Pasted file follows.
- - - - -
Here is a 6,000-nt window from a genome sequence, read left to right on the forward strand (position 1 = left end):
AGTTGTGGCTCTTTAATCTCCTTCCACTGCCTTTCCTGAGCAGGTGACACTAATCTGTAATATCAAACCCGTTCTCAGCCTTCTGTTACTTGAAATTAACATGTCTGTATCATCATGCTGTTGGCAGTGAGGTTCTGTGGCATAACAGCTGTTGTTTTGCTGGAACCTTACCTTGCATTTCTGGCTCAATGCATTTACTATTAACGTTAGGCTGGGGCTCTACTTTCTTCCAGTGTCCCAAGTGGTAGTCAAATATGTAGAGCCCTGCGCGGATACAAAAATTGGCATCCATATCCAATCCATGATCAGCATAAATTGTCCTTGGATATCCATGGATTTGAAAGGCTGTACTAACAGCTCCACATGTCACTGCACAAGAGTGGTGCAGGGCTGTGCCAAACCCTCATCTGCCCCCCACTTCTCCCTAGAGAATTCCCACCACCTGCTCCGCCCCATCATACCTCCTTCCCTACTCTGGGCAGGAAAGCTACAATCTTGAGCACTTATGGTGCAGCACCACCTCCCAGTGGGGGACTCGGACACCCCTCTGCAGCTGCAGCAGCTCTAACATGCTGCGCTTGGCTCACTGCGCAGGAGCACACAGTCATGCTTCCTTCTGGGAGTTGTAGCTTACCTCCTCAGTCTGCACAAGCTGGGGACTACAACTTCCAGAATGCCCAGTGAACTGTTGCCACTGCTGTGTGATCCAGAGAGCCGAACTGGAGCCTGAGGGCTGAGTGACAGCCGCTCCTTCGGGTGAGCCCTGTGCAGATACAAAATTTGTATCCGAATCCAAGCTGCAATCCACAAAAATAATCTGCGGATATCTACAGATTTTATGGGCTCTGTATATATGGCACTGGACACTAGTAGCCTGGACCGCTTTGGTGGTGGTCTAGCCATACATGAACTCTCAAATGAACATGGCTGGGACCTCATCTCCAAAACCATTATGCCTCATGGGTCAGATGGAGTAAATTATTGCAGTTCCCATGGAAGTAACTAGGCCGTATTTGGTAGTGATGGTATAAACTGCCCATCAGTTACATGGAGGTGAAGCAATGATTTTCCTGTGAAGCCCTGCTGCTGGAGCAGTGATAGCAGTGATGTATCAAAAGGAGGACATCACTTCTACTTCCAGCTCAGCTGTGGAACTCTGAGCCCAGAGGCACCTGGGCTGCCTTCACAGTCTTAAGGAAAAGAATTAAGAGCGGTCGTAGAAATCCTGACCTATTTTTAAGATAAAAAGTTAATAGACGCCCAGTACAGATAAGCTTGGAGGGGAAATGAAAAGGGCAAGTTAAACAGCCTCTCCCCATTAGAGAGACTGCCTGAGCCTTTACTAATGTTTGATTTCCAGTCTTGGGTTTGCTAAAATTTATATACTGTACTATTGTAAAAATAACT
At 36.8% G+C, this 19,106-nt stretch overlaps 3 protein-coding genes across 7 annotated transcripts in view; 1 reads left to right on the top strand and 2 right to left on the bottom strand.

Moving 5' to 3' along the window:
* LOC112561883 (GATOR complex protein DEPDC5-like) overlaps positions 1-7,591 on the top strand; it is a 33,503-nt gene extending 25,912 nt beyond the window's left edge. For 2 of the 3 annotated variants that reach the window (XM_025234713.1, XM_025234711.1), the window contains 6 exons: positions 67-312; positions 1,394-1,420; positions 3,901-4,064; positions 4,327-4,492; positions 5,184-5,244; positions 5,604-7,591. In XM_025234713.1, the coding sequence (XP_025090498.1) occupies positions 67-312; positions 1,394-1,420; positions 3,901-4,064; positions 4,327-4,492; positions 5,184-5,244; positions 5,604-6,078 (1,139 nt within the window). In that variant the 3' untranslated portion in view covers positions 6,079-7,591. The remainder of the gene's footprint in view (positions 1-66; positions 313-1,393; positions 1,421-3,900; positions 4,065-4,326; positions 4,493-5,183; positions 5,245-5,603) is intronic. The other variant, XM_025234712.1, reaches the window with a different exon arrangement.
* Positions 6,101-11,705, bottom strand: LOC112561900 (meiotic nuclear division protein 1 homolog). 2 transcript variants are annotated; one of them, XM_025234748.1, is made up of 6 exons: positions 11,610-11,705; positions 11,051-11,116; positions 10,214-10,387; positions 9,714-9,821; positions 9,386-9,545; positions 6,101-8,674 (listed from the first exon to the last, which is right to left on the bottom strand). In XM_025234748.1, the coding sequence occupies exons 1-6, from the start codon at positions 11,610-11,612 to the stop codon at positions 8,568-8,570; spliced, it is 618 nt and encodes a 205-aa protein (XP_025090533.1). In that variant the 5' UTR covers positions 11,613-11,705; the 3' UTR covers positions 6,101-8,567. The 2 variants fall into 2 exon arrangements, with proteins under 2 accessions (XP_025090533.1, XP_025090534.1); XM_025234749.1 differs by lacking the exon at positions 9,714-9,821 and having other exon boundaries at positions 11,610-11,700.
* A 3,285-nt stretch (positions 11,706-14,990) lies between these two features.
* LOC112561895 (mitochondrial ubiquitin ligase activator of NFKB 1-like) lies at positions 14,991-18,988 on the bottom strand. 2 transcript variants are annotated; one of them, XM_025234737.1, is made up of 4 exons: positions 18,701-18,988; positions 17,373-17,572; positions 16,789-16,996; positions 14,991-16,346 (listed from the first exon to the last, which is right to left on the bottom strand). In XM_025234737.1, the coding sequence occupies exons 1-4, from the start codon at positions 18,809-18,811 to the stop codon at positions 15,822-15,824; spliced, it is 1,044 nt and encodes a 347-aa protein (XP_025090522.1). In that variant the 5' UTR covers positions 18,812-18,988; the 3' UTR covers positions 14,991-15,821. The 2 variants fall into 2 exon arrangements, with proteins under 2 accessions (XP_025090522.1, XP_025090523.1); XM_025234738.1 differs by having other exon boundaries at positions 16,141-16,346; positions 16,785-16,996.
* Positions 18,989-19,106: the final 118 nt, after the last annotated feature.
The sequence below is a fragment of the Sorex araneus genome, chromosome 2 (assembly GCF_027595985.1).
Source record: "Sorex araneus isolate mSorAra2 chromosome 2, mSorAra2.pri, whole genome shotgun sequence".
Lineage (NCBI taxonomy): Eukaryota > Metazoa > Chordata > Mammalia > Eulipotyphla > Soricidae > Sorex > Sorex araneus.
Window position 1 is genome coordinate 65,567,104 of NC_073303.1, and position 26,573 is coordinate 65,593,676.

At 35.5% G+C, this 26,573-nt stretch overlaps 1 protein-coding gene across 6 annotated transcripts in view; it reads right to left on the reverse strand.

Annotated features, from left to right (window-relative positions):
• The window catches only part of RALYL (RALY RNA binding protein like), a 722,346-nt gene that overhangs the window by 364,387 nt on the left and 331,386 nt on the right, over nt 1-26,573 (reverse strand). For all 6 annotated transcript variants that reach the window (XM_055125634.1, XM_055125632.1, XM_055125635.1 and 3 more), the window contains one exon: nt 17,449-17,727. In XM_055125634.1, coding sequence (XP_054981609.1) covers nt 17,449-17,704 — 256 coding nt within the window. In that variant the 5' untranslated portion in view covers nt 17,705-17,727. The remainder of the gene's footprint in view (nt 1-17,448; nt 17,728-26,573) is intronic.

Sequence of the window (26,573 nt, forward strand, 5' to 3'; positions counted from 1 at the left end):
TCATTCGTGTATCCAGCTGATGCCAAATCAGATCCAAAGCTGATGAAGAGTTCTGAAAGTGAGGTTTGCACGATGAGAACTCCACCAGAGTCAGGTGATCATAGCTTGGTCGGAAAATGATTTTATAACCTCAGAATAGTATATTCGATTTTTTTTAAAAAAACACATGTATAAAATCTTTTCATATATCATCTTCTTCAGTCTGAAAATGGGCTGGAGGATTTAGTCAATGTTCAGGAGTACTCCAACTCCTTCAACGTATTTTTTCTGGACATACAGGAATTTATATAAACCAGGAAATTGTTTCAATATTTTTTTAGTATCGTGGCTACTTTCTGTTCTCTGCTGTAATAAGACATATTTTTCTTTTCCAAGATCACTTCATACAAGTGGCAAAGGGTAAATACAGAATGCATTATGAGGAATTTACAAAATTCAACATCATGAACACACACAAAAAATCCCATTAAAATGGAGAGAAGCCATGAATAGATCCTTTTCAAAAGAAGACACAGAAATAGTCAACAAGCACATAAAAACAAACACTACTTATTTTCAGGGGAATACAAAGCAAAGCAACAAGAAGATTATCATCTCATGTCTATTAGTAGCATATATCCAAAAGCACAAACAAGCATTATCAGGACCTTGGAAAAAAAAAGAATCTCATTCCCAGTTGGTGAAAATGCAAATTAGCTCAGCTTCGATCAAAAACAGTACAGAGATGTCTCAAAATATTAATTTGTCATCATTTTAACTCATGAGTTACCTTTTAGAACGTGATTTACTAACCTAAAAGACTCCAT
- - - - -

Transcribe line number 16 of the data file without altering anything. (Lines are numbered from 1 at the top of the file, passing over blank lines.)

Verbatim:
• The window catches only part of RALYL (RALY RNA binding protein like), a 722,346-nt gene that overhangs the window by 364,387 nt on the left and 331,386 nt on the right, over nt 1-26,573 (reverse strand). For all 6 annotated transcript variants that reach the window (XM_055125634.1, XM_055125632.1, XM_055125635.1 and 3 more), the window contains one exon: nt 17,449-17,727. In XM_055125634.1, coding sequence (XP_054981609.1) covers nt 17,449-17,704 — 256 coding nt within the window. In that variant the 5' untranslated portion in view covers nt 17,705-17,727. The remainder of the gene's footprint in view (nt 1-17,448; nt 17,728-26,573) is intronic.